I went for a nice walk in the valley yesterday - it was cold, and I'd forgotten to bring my gloves. But I warmed up soon enough.
The field where the deer bed down at night had all the signs of deer, except for what I wanted most - an actual deer which I could photograph. Perhaps they were off at the shops, taking advantage of the Black Friday sales.
I settled myself in some pine woods, out of the biting wind, and opened my rucksack and laid out my wool blanket.
I wandered around slowly to see what I could see.
This femur belonged to a bird - certainly not a chicken.
I quickly found evidence of deer. This clump of deer hair had snagged on some reeds.
And these lovely little treats glistened under an overcast sky. I learned the reason that ungulates like deer, and moose etc... have pellet shaped poops. It is because their large intestine is so narrow, in order that they can pack a huge length of it within their abdominal cavities, so that their digestive systems can extract the maximum nutrition available from the sometimes sparse food stuffs that they can find. And with it being so narrow, little beads of fecal matter end up being squeezed along. So now you know. Knowledge is power, so they say. You could bring this up at a cocktail party, and thrill your audience.
A deer print.
More deer poop led me along a game trail.
I stopped after a while so I could return to the pine woods, but I could have tracked this deer much deeper into the valley.
The cold winter temperatures are beginning to take a toll on the last of the fungi - this Dryad's Saddle was looking a little broken down.
Not sure what this gilled mushroom is, but it was frozen solid.
A very nice looking specimen. Frozen solid.
Around the ovate ("shaped like half an egg") caps of this pair of mushies looks to be a filamentous membrane.
This Pear-shaped Puffball (Lycoperdon pyriforme) has turned brown and is full of spores. A section of the pine forest was littered with these.
I looked about and located some straight poles, and cut them with my carbon-steel Mora.
I gathered four of them together - each about 5 feet long and half an inch in diameter.
They were flexible and suited my needs.
I laid them down in a square shape.
Using plastic cable ties, I secured the corners of the square.
I used two each corner to give it strength. Normally I would use some cotton string or something, but I thought I'd give these cable ties a try after seeing a survival video where the fellow swears by these. I guess they're pretty idiot proof, and can be incredible strong.
I got a sheet of high-density polyethylene, and proceeded to construct a large shelter pane.
I used duct tape which I had removed from the roll and folded around and around on itself. I always carry a chunk of this. You can easily tear duct tape with your teeth, and you can create narrow long strips of it for binding items. The seal is waterproof, making it ideal for tarp or tent repairs.
After a few minutes of faffing around, I broke the whole thing down. My sheets were too small in dimension. I need to buy a large roll of the plastic and give it another try. I guess these hikes are all about trying things out, so that if I'm in the bush somewhere, I'll have practiced and made perfect any skills. As they say, Proper Preparation Prevents Piss Poor Performance: the 6-Ps.
I came across a few wonderful looking specimens of Hoof Fungus (Fomes fomentarium) growing on a dead birch tree.
This is the one from which you can harvest Amadou for fire lighting. Lovely stuff.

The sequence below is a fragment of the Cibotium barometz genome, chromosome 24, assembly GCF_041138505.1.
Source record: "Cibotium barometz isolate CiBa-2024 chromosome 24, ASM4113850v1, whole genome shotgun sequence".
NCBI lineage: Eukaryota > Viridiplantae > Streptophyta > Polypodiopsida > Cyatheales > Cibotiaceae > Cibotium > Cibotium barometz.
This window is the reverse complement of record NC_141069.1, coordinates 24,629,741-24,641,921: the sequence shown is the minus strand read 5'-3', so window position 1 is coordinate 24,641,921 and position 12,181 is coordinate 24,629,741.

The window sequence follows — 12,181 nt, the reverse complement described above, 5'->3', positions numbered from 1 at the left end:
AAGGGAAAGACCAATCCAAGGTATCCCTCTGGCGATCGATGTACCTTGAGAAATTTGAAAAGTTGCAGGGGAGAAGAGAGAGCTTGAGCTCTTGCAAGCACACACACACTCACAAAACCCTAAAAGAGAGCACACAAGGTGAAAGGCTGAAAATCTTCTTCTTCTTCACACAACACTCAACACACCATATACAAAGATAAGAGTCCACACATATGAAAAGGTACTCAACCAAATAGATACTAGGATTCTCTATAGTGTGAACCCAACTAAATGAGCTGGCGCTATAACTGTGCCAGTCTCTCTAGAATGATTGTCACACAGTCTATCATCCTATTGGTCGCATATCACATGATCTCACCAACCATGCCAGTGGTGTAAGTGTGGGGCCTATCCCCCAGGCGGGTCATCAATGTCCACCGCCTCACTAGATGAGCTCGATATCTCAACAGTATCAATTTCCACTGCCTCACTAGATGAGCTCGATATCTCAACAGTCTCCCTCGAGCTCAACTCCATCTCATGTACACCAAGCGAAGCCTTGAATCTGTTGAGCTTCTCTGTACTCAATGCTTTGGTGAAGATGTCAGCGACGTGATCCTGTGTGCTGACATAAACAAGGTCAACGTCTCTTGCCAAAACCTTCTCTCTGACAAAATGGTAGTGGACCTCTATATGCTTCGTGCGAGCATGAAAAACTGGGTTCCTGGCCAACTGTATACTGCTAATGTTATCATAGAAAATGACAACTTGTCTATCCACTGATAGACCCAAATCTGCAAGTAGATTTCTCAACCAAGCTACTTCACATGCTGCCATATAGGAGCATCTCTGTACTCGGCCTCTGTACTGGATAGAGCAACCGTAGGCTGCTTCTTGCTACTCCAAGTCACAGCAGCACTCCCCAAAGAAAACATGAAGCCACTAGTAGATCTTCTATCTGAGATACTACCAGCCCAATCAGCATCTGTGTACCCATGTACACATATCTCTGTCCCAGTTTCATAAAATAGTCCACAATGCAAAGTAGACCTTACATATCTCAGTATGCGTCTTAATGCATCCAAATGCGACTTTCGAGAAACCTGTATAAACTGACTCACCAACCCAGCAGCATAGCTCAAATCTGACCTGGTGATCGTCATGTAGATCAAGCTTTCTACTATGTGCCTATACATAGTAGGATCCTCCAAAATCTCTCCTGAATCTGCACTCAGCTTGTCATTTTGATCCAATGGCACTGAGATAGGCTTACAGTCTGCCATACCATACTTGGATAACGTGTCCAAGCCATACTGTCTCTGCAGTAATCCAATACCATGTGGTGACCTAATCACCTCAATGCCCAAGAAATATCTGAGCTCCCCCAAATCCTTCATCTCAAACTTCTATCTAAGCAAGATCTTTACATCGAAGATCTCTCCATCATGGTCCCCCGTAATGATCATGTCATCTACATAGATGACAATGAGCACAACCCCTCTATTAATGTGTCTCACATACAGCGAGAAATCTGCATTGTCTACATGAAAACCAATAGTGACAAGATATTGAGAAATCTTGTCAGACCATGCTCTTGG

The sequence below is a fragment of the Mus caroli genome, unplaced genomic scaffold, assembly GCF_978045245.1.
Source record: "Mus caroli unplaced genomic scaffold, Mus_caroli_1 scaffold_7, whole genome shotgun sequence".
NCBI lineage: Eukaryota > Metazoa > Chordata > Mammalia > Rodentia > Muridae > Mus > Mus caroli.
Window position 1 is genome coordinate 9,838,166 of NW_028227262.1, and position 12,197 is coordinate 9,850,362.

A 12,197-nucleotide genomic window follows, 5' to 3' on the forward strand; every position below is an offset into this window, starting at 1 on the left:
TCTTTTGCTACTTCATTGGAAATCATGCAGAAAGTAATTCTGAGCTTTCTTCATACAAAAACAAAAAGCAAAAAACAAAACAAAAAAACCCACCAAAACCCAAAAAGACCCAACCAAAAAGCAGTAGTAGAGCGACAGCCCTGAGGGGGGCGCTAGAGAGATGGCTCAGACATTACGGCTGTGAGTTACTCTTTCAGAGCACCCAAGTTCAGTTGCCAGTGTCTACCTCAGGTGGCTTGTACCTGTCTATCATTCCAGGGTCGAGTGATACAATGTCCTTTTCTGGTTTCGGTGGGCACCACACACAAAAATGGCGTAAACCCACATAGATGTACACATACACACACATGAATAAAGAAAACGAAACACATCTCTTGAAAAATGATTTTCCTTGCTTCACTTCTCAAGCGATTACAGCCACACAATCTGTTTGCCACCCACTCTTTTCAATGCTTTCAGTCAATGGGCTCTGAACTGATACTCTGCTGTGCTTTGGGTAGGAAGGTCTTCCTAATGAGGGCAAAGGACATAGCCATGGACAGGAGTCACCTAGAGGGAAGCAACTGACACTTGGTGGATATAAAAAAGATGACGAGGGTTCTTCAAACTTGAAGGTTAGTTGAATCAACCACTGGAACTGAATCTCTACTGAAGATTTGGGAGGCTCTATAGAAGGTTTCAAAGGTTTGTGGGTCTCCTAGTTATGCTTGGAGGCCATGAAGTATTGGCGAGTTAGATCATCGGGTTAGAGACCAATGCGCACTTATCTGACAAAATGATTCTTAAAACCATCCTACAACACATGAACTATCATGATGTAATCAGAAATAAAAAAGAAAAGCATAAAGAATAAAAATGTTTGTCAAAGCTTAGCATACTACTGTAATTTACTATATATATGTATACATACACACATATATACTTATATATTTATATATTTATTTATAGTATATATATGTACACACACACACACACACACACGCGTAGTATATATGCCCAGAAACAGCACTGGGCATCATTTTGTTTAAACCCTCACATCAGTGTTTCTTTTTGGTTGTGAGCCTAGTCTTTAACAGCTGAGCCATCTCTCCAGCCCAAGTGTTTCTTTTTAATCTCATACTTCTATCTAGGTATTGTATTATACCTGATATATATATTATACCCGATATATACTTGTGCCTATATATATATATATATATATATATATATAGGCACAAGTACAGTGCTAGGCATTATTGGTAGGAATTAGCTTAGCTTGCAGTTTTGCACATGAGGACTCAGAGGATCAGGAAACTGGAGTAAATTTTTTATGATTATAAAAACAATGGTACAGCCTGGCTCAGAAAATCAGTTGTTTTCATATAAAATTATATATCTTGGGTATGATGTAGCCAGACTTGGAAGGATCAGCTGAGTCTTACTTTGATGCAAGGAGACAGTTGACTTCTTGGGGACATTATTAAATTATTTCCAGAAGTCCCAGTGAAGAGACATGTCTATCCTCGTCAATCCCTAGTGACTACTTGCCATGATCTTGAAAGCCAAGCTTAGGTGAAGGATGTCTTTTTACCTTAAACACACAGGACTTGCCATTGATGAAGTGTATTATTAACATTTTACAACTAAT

After a while I wandered over to the river, and saw that the water level was pretty high. We had received a lot of rain in recent days.
Climbing higher, the bare autumn branches revealed the shape of a bend in the valley.
This is Horsetail (Equisetum arvense).
"Horsetail is a "herbal remedy dating back to at least ancient Roman and Greek medicine. It was used traditionally to stop bleeding, heal ulcers and wounds, and treat tuberculosis and kidney problems. The name Equisetum is derived from the Latin roots equus, meaning "horse," and seta, meaning "bristle."
Horsetail contains silicon, which plays a role in strengthening bone. For that reason, it is sometimes suggested as a treatment for osteoporosis. It is also used as a diuretic, and as an ingredient in come cosmetics. However, very few studies have looked at horsetail's effect in humans.
Horsetail is descended from huge, tree-like plants that thrived 400 million years ago during the Paleozoic era. A close relative of the fern, horsetail is a non-flowering weed found throughout parts of Europe, Asia, the Middle East, and North America. The plant is a perennial (returns each year) with hollow stems and shoots that look like asparagus at first. As the plant dries, silica crystals that form in the stems and branches look like feathery tails and give the plant a scratching effect. That accounts for its historic use in polishing metal, particularly pewter."
This old clump of mushrooms might be Jack o' Lantern (Omphalotus illudens)
"The Jack O'Lantern mushroom is sometimes confused with chanterelles--especially when it appears to be growing terrestrially rather than from wood (see the top illustration). However, chanterelles rarely grow in dense clusters, and feature false gills, while the Jack O'Lantern is usually clustered and features true gills."I have mistaken fresh specimens of this for chanterelles.
Finally, I started my return home. I passed by this pine tree, which had recently exuded some resinous sap. I scooped one of the blobs off the tree with a stick which I had trimmed with my knife, and set fire to it on top of a pile of small kindling sticks. It sputtered and splashed molten fire and smelled like rich turpentine as it warmed my hands as I got ready to stomp back through the trails to my home.
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